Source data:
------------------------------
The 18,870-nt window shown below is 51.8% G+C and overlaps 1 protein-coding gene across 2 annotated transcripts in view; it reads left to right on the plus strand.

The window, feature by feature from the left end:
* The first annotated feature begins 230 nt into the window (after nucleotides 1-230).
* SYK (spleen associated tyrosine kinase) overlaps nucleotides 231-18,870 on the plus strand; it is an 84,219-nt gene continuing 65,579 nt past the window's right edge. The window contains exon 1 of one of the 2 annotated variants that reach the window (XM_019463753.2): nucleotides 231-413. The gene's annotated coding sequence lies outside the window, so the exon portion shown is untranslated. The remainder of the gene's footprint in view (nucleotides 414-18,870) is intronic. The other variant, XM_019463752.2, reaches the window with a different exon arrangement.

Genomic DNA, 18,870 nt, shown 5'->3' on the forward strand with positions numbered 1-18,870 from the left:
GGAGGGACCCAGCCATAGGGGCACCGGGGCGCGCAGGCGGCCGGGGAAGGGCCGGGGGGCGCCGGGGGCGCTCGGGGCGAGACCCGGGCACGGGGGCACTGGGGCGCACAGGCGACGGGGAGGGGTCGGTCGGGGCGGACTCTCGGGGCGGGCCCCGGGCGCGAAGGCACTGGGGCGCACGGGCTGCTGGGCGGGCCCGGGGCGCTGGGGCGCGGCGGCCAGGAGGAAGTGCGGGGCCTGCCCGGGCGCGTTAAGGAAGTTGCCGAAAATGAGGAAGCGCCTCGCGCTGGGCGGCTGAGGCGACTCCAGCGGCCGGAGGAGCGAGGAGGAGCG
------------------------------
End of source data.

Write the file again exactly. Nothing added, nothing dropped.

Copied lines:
The 18,870-nt window shown below is 51.8% G+C and overlaps 1 protein-coding gene across 2 annotated transcripts in view; it reads left to right on the plus strand.

The window, feature by feature from the left end:
* The first annotated feature begins 230 nt into the window (after nucleotides 1-230).
* SYK (spleen associated tyrosine kinase) overlaps nucleotides 231-18,870 on the plus strand; it is an 84,219-nt gene continuing 65,579 nt past the window's right edge. The window contains exon 1 of one of the 2 annotated variants that reach the window (XM_019463753.2): nucleotides 231-413. The gene's annotated coding sequence lies outside the window, so the exon portion shown is untranslated. The remainder of the gene's footprint in view (nucleotides 414-18,870) is intronic. The other variant, XM_019463752.2, reaches the window with a different exon arrangement.

Genomic DNA, 18,870 nt, shown 5'->3' on the forward strand with positions numbered 1-18,870 from the left:
GGAGGGACCCAGCCATAGGGGCACCGGGGCGCGCAGGCGGCCGGGGAAGGGCCGGGGGGCGCCGGGGGCGCTCGGGGCGAGACCCGGGCACGGGGGCACTGGGGCGCACAGGCGACGGGGAGGGGTCGGTCGGGGCGGACTCTCGGGGCGGGCCCCGGGCGCGAAGGCACTGGGGCGCACGGGCTGCTGGGCGGGCCCGGGGCGCTGGGGCGCGGCGGCCAGGAGGAAGTGCGGGGCCTGCCCGGGCGCGTTAAGGAAGTTGCCGAAAATGAGGAAGCGCCTCGCGCTGGGCGGCTGAGGCGACTCCAGCGGCCGGAGGAGCGAGGAGGAGCG